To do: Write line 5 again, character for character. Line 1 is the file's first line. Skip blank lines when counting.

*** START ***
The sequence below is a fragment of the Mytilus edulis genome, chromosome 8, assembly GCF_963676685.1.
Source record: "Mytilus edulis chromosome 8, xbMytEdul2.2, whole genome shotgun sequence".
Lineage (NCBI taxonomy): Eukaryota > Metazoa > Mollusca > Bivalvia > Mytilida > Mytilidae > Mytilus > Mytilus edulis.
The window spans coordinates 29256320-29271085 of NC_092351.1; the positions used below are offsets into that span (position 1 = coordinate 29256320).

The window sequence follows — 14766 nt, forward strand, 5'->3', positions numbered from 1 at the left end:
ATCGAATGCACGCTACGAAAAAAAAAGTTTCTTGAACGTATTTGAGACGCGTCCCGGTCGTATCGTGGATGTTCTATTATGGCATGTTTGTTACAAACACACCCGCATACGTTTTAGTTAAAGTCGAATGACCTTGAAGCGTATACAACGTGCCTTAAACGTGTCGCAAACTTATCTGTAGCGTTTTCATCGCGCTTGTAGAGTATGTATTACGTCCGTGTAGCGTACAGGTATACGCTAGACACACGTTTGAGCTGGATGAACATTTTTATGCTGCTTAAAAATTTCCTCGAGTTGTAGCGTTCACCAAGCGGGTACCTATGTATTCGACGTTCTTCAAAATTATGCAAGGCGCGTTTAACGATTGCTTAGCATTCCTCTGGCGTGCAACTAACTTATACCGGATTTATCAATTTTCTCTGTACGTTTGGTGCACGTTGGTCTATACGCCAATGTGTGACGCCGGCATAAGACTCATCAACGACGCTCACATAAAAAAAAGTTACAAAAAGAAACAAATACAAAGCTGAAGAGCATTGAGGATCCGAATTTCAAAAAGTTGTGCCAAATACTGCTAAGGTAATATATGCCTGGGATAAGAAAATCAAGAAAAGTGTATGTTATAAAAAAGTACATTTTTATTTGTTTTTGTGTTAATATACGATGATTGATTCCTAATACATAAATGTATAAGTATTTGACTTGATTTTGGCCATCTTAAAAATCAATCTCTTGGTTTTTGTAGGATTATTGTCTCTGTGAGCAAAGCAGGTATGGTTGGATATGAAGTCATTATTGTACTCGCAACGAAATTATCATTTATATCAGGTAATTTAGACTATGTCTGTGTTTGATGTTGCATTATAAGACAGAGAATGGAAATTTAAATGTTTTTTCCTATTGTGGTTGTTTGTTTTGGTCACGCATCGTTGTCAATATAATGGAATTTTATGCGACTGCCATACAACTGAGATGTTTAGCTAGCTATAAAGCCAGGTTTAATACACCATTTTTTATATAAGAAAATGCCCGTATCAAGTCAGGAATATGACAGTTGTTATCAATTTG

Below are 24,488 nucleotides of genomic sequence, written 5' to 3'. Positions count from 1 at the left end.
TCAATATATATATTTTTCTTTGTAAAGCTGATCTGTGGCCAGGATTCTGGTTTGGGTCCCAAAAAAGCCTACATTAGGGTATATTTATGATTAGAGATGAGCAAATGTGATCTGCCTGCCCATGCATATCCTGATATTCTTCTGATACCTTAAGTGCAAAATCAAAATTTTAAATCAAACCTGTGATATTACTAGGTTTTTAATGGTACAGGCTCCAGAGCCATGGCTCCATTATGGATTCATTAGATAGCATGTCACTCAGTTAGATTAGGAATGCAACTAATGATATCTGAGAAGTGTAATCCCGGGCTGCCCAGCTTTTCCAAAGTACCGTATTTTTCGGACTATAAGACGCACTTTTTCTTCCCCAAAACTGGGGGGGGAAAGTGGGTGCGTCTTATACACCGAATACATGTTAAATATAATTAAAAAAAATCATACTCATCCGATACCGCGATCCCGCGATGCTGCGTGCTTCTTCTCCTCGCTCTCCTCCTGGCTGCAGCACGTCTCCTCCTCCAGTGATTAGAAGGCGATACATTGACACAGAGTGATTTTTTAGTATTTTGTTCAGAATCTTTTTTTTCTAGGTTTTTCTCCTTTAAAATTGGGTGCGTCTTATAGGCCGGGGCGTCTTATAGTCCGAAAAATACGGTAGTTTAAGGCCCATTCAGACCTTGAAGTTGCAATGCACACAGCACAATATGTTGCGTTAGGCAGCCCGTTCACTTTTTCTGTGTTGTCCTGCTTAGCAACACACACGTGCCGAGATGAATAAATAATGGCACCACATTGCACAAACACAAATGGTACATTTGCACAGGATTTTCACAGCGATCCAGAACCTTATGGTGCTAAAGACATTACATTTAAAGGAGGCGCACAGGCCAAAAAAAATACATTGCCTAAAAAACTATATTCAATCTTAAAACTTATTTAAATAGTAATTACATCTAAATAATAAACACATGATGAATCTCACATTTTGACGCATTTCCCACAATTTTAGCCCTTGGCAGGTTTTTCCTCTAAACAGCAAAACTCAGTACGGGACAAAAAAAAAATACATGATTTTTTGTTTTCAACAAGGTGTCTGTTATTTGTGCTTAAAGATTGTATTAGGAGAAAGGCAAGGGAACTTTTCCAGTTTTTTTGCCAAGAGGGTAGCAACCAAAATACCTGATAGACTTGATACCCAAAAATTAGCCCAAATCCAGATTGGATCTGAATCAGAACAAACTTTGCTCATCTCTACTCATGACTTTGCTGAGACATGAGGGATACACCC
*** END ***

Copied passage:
The window sequence follows — 14766 nt, forward strand, 5'->3', positions numbered from 1 at the left end: